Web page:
Nintendo unveils Labo, DIY cardboard add-ons for the Switch

This is Nintendo at its most Nintendo.

If you thought Minecraft was the best thing for kids on the Switch, get ready for Nintendo to (once again) blow your mind. Behold Labo, a set of DIY tools built on cardboard sheets that turns the console into a powerhouse of play. Make a piano, with the Switch's screen for music! No, wait, a motorcycle game with cardboard handlebars! A house, with the Switch displaying an interior you can customize! Now is the era of the Toy-Con (yes, that's an official term).

Labo comes in standalone kits, each with an assortment of designs and parts (like rubber bands and eyelets), as well as Switch cartridges holding the software. They include sets of pre-cut cardboard sheets, so kids can just punch out the pieces and assemble their project of choice. Two are listed on Nintendo's Labo website: A $70 variety pack, which includes the aforementioned piano, motorcycle and house, as well as an $80 kit to create a wearable robot-simulating suit. While aimed at kids, there's some, uh, cross-generational appeal here (ROBOT KIT!).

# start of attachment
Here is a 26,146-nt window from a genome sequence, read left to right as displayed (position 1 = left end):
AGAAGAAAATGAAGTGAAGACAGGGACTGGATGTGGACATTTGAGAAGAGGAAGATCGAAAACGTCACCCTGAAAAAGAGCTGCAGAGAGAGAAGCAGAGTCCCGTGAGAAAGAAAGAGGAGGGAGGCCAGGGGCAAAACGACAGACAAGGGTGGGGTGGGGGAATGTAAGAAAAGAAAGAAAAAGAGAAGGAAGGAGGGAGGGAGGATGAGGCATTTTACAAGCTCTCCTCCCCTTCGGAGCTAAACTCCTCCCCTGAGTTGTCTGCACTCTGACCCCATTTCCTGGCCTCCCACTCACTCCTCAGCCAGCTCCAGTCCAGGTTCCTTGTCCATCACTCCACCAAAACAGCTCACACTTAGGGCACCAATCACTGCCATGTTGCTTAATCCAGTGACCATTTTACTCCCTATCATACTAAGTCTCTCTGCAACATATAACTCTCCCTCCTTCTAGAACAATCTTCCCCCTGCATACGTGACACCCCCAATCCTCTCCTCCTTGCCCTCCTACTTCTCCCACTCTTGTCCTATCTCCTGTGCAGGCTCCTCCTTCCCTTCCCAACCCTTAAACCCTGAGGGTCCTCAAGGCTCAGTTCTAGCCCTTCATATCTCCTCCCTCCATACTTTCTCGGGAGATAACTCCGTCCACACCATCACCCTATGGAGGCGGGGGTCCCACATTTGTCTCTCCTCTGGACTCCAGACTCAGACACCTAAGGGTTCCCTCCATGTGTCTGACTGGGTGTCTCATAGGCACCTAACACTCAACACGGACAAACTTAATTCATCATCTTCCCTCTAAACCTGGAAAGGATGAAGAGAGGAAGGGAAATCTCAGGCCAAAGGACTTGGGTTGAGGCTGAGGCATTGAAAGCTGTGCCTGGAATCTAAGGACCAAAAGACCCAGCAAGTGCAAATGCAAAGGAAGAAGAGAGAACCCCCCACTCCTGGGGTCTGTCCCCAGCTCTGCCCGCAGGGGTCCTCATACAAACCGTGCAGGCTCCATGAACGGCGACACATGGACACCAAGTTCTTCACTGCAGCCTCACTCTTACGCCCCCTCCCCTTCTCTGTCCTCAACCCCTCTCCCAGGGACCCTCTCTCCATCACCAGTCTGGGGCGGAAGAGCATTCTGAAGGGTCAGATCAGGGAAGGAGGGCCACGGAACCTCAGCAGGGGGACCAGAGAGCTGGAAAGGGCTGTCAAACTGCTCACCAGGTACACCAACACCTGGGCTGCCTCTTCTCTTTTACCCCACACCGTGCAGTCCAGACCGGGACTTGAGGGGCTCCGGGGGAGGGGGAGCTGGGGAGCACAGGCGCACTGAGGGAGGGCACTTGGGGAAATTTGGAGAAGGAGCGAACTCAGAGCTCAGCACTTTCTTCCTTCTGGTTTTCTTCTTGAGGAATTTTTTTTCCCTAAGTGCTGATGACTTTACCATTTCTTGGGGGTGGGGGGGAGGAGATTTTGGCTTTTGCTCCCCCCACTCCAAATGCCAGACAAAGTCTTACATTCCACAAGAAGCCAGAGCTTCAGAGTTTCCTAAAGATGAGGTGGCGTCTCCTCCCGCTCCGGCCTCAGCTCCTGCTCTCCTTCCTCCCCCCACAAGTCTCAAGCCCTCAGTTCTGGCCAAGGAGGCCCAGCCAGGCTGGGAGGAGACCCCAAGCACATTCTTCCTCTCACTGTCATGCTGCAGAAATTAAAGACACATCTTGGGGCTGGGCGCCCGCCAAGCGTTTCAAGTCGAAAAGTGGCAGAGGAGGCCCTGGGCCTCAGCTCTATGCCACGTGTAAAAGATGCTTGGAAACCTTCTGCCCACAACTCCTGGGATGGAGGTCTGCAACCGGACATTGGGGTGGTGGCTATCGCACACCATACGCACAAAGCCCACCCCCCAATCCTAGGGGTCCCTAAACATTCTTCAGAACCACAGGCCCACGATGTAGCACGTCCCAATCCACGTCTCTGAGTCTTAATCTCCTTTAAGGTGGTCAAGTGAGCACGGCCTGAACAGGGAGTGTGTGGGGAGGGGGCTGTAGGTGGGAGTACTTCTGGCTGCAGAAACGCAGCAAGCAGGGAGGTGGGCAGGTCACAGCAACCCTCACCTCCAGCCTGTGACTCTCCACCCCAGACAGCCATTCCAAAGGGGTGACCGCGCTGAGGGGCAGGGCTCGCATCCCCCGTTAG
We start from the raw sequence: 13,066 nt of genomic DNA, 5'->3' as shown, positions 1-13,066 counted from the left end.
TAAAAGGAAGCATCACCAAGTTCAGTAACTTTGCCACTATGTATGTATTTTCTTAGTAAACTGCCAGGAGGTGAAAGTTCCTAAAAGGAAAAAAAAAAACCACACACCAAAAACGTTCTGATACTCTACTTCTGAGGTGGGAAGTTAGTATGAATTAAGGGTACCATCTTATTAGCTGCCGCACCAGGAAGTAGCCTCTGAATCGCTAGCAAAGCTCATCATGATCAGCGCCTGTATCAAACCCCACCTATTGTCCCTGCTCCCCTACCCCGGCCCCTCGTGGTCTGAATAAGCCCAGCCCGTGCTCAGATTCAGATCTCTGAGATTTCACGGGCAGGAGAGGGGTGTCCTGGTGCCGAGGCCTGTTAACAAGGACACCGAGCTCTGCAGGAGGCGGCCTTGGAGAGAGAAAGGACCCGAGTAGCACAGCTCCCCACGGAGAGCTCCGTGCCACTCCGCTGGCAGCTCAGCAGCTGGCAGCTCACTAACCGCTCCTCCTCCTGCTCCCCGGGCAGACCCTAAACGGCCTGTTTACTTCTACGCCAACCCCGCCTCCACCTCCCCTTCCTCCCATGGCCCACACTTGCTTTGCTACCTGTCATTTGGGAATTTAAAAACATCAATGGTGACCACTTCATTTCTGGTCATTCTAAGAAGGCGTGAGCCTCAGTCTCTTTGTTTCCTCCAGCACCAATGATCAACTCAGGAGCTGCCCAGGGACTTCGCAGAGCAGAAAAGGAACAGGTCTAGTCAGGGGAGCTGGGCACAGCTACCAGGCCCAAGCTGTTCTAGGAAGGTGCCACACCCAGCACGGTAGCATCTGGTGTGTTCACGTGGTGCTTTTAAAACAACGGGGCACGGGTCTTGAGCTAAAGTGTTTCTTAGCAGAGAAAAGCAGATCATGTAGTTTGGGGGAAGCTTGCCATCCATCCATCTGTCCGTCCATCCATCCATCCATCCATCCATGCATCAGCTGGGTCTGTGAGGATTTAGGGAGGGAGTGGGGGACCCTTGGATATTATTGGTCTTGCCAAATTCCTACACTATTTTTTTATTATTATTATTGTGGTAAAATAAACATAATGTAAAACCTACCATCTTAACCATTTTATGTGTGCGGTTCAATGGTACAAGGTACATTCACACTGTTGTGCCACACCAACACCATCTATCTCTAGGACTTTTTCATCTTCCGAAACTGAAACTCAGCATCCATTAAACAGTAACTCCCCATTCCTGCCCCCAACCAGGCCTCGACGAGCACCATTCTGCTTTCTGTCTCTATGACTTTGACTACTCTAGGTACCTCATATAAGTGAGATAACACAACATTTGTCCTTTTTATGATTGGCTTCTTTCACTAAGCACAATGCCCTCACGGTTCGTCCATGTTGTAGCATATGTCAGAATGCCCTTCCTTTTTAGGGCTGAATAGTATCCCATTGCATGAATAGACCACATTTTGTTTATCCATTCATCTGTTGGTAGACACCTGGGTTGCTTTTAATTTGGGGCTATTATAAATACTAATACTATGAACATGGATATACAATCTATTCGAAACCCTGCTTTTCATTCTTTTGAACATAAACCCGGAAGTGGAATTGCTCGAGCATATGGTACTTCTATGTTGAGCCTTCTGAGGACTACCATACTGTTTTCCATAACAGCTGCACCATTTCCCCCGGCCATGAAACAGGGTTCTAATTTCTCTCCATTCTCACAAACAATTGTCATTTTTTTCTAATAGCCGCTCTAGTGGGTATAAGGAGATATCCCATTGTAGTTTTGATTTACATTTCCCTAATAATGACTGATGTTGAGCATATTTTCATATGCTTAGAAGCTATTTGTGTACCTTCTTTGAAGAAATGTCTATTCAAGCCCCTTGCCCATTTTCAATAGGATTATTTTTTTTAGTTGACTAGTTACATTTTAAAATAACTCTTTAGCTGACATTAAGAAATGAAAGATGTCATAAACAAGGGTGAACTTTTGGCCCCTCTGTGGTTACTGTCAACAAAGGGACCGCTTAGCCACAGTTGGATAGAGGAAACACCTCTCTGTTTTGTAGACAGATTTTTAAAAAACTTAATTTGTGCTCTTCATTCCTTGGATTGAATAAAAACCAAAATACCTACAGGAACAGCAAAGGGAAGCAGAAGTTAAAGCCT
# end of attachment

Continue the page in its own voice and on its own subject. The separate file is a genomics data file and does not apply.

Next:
Clearly Nintendo intends this to be a discovery tool for youngsters to learn and play, repurposing the Switch to augment a dynamic constructive experience. At first glance, it's hard to gauge how this system will play out: Kids will probably shred through the cardboard just by using it, yet that keeps the system's cost low and could open the door for homebrewed hacks. Heck, it's cheaper to download a cardboard design for a custom controller than 3D-print one. Whether kids will be motivated to repurpose their console for 'edutainment' instead of using it to just play games is another question.

Labo goes on sale on April 20th in the US and April 27th in Europe. If you live in New York or San Francisco, Nintendo is putting on 3-hour Labo Studio hands-on events -- but you can only attend by bringing a 6-12 year old kid. Space is limited, so register now.